“The gulf is incredibly wide,” he said. “I’m not sure an opportunity like this will ever come again.”
While Jung’s fortunes were being buoyed by the market crash and the mask frenzy, the global run on toilet paper was shaping up to be a godsend for Oliver Elsoud’s young business in Germany.
The 37-year-old had quit his day job in 2016 and invested his savings, about 60,000 euros, into a startup making a product that he and his partner called “Happy Po” — “Happy Rear End.”
The brightly colored 11-inch-tall squeeze bottle shoots up a stream of water. The invention was born when Elsoud experienced the benefits of using water rather than toilet paper while traveling the Middle East and Asia for a German tool and electrical supplies company. It seemed to be a far more hygienic, convenient and eco-friendly alternative to toilet paper, and going back to wiping each time he returned home felt like regressing to the dark ages.
Elsoud’s company slowly gained traction after a publicity boost from a German version of the investment pitch reality TV show “Shark Tank” — called “Lion’s Den” — in 2017. But bathroom habits, he found, die hard. Germans are heavy toilet paper consumers, using more per capita than most developed nations, second only to the U.S., using about 33 pounds per capita per year.
Last year, as countries began shutting down after the onset of the pandemic, toilet paper sold out quickly in panic buying. The makers of “Happy Po” — also marketed as “bum shower” — were poised to step in to offer an alternative. Sales of the device quickly rose tenfold within a few short weeks, to more than 100,000 devices sold per month.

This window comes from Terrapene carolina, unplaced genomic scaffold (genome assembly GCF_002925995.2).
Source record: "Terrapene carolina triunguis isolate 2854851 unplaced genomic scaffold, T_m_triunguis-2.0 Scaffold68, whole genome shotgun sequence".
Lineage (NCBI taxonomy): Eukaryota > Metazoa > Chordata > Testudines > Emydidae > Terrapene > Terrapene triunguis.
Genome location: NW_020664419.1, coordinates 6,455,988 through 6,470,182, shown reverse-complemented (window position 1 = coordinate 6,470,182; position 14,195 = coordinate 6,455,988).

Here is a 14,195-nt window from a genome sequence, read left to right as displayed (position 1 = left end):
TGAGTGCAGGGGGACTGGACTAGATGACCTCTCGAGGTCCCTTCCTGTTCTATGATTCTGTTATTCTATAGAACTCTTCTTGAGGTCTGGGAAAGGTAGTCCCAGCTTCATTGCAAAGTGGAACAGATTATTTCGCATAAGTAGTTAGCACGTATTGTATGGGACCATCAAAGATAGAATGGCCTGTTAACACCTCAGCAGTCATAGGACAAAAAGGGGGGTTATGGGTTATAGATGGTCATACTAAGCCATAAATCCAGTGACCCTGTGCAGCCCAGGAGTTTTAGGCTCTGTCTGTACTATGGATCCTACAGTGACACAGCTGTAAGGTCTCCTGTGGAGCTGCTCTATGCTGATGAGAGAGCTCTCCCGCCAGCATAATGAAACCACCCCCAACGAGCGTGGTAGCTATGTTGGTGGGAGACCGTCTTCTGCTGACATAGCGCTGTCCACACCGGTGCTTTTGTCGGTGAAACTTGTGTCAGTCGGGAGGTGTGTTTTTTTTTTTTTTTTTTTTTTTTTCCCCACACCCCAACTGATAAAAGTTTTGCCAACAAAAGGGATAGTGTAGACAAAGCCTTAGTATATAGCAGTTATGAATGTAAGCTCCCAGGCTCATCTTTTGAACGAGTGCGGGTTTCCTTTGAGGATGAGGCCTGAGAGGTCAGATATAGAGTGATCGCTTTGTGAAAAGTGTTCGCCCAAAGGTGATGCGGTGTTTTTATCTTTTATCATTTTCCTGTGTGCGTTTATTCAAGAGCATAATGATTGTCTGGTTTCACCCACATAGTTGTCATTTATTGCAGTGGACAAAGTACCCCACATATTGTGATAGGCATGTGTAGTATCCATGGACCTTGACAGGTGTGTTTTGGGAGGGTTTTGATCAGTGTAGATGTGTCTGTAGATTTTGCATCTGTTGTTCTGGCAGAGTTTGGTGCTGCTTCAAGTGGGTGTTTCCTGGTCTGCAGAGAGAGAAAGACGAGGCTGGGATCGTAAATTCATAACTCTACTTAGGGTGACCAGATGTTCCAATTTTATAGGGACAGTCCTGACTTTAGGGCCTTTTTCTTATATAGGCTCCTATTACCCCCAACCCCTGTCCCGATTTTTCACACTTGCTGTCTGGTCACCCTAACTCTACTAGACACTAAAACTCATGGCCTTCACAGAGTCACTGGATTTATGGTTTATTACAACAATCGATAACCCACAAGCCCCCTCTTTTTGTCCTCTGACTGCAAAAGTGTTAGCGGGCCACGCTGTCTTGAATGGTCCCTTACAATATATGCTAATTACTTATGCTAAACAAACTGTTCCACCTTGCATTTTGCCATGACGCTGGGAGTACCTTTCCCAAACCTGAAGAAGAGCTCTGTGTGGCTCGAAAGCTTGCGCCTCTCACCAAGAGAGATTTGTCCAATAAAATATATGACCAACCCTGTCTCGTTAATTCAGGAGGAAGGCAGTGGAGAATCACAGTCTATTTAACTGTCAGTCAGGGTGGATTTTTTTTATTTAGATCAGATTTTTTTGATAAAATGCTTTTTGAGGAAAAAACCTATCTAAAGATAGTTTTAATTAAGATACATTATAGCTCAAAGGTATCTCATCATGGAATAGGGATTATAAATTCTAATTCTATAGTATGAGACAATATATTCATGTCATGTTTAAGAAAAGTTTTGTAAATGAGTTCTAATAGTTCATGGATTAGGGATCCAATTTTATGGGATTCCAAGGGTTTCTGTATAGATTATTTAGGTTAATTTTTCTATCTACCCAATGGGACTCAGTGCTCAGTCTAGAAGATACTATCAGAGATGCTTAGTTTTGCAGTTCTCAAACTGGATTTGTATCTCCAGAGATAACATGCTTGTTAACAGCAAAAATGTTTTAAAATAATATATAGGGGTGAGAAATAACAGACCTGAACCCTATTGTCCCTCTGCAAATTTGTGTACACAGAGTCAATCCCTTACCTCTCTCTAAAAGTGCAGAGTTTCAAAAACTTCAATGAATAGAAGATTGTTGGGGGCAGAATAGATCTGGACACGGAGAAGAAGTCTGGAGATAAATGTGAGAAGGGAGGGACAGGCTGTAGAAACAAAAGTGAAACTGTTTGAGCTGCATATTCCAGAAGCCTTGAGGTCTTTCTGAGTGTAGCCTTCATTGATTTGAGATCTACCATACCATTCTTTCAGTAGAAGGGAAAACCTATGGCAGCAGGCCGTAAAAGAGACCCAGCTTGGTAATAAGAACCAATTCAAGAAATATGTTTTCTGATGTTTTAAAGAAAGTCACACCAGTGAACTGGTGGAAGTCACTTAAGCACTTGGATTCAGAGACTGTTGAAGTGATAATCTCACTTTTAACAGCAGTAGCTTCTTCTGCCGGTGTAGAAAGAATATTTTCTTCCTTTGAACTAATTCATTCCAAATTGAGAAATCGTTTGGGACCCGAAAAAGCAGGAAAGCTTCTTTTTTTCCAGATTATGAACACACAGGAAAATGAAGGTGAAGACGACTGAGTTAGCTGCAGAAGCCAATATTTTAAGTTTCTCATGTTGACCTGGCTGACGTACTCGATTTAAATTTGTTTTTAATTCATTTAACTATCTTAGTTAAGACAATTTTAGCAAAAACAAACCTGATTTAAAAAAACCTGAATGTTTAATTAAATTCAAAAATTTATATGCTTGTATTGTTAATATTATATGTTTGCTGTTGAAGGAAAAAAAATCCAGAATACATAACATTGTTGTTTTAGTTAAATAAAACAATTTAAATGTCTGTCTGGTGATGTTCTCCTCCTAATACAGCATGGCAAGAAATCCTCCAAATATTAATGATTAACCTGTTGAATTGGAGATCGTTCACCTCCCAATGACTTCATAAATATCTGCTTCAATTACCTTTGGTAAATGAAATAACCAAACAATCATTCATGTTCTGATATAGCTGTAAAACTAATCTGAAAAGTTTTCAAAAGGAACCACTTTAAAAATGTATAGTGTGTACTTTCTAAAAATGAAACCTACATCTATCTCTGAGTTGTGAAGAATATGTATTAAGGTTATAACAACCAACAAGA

“The coronavirus took us to the next level,” Elsoud said. “Corona changed everything for us. Everything took off overnight. Demand went through the roof. We touched the era’s nerve.”
This February, a little over four years after he launched his start-up, he sold the company for “several million euros” to a larger firm.
Elsoud doesn’t think of himself as a “Krisengewinnler” — German for “crisis profiteer” — but simply thinks he was ready when the stars aligned and a once-in-a-lifetime opportunity opened up.
“Things certainly went our way. Sure, we were lucky, but so were other online businesses,” he said. “You just can’t plan something like that happening. It’s all about the timing.”
He grew up in a solidly middle-class household of Palestinian immigrants in southwest Germany. His father worked for the German carmaker Daimler-Benz, affording the family the comfort and security of the country’s stalwart auto industry. Elsoud started out working for a German tool and electrical supplies company but became enticed by the promise of Friedrichshain, the once-gritty neighborhood of Berlin that has become a hotbed of innovative start-ups.
He remains at the company after the sale as senior brand manager. Even beyond the pandemic, he feels optimistic that the business will continue to burgeon — especially in the toilet-paper-loving U.S., where he sees a broad horizon for growth, especially among environmentally conscious consumers.
“There are so many arses out there so the potential is enormous,” he said. “We haven’t come close to seeing the full potential tapped yet.”
If Elsoud was well-positioned to take advantage of the run on toilet paper, for Daniel Thrasher in Los Angeles, it was people’s confinement to their homes in the early days of the pandemic that proved a boon.
In early 2020, it had been a year since the actor quit his day job working at a coffee shop on La Brea Avenue to focus full time on his YouTube channel, featuring comedic sketches he writes and performs, often accompanied by his piano compositions. He’d grown his channel to a million subscribers, and secured sponsorships that ensured he’d be able to make a steady income.